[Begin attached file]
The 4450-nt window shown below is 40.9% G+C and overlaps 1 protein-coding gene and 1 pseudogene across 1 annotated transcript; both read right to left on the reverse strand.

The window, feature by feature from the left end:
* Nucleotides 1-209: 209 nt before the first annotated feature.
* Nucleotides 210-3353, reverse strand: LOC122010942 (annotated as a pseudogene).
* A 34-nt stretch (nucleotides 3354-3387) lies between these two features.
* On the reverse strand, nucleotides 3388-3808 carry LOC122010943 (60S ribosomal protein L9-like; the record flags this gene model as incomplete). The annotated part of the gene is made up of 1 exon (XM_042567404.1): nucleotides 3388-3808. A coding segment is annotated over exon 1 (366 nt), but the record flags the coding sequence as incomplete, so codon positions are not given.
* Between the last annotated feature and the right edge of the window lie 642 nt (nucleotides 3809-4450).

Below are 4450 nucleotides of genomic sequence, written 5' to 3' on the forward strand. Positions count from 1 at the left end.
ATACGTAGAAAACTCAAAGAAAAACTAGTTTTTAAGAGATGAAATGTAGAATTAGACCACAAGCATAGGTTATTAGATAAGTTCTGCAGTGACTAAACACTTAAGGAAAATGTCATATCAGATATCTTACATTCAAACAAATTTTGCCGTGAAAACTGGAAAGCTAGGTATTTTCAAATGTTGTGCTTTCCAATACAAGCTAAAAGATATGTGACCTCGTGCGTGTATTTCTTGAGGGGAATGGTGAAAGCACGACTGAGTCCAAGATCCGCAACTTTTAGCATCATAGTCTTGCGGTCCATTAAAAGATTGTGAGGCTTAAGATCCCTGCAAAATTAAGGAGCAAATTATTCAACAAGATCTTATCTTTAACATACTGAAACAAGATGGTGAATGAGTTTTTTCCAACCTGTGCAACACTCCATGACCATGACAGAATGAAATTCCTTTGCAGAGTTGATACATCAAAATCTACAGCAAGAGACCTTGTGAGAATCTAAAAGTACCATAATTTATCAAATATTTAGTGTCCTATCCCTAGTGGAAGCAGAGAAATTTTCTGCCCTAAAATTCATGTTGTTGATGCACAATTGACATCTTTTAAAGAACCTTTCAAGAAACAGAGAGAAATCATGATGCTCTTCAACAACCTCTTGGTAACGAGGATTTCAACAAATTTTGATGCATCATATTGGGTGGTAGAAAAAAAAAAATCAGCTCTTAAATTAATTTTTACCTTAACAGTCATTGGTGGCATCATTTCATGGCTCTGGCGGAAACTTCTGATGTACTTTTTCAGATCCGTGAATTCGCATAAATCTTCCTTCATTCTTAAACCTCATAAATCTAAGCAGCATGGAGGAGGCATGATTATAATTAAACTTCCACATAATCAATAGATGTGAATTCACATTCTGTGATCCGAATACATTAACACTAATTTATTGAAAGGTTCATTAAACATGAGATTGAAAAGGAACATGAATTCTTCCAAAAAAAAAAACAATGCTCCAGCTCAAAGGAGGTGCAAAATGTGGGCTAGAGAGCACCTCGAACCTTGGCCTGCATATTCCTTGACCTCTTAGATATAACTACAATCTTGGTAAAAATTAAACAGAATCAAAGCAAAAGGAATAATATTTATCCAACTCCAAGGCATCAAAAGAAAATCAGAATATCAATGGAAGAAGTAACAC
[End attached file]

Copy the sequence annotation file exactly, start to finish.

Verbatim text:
The 4450-nt window shown below is 40.9% G+C and overlaps 1 protein-coding gene and 1 pseudogene across 1 annotated transcript; both read right to left on the reverse strand.

The window, feature by feature from the left end:
* Nucleotides 1-209: 209 nt before the first annotated feature.
* Nucleotides 210-3353, reverse strand: LOC122010942 (annotated as a pseudogene).
* A 34-nt stretch (nucleotides 3354-3387) lies between these two features.
* On the reverse strand, nucleotides 3388-3808 carry LOC122010943 (60S ribosomal protein L9-like; the record flags this gene model as incomplete). The annotated part of the gene is made up of 1 exon (XM_042567404.1): nucleotides 3388-3808. A coding segment is annotated over exon 1 (366 nt), but the record flags the coding sequence as incomplete, so codon positions are not given.
* Between the last annotated feature and the right edge of the window lie 642 nt (nucleotides 3809-4450).

Below are 4450 nucleotides of genomic sequence, written 5' to 3' on the forward strand. Positions count from 1 at the left end.
ATACGTAGAAAACTCAAAGAAAAACTAGTTTTTAAGAGATGAAATGTAGAATTAGACCACAAGCATAGGTTATTAGATAAGTTCTGCAGTGACTAAACACTTAAGGAAAATGTCATATCAGATATCTTACATTCAAACAAATTTTGCCGTGAAAACTGGAAAGCTAGGTATTTTCAAATGTTGTGCTTTCCAATACAAGCTAAAAGATATGTGACCTCGTGCGTGTATTTCTTGAGGGGAATGGTGAAAGCACGACTGAGTCCAAGATCCGCAACTTTTAGCATCATAGTCTTGCGGTCCATTAAAAGATTGTGAGGCTTAAGATCCCTGCAAAATTAAGGAGCAAATTATTCAACAAGATCTTATCTTTAACATACTGAAACAAGATGGTGAATGAGTTTTTTCCAACCTGTGCAACACTCCATGACCATGACAGAATGAAATTCCTTTGCAGAGTTGATACATCAAAATCTACAGCAAGAGACCTTGTGAGAATCTAAAAGTACCATAATTTATCAAATATTTAGTGTCCTATCCCTAGTGGAAGCAGAGAAATTTTCTGCCCTAAAATTCATGTTGTTGATGCACAATTGACATCTTTTAAAGAACCTTTCAAGAAACAGAGAGAAATCATGATGCTCTTCAACAACCTCTTGGTAACGAGGATTTCAACAAATTTTGATGCATCATATTGGGTGGTAGAAAAAAAAAAATCAGCTCTTAAATTAATTTTTACCTTAACAGTCATTGGTGGCATCATTTCATGGCTCTGGCGGAAACTTCTGATGTACTTTTTCAGATCCGTGAATTCGCATAAATCTTCCTTCATTCTTAAACCTCATAAATCTAAGCAGCATGGAGGAGGCATGATTATAATTAAACTTCCACATAATCAATAGATGTGAATTCACATTCTGTGATCCGAATACATTAACACTAATTTATTGAAAGGTTCATTAAACATGAGATTGAAAAGGAACATGAATTCTTCCAAAAAAAAAAACAATGCTCCAGCTCAAAGGAGGTGCAAAATGTGGGCTAGAGAGCACCTCGAACCTTGGCCTGCATATTCCTTGACCTCTTAGATATAACTACAATCTTGGTAAAAATTAAACAGAATCAAAGCAAAAGGAATAATATTTATCCAACTCCAAGGCATCAAAAGAAAATCAGAATATCAATGGAAGAAGTAACAC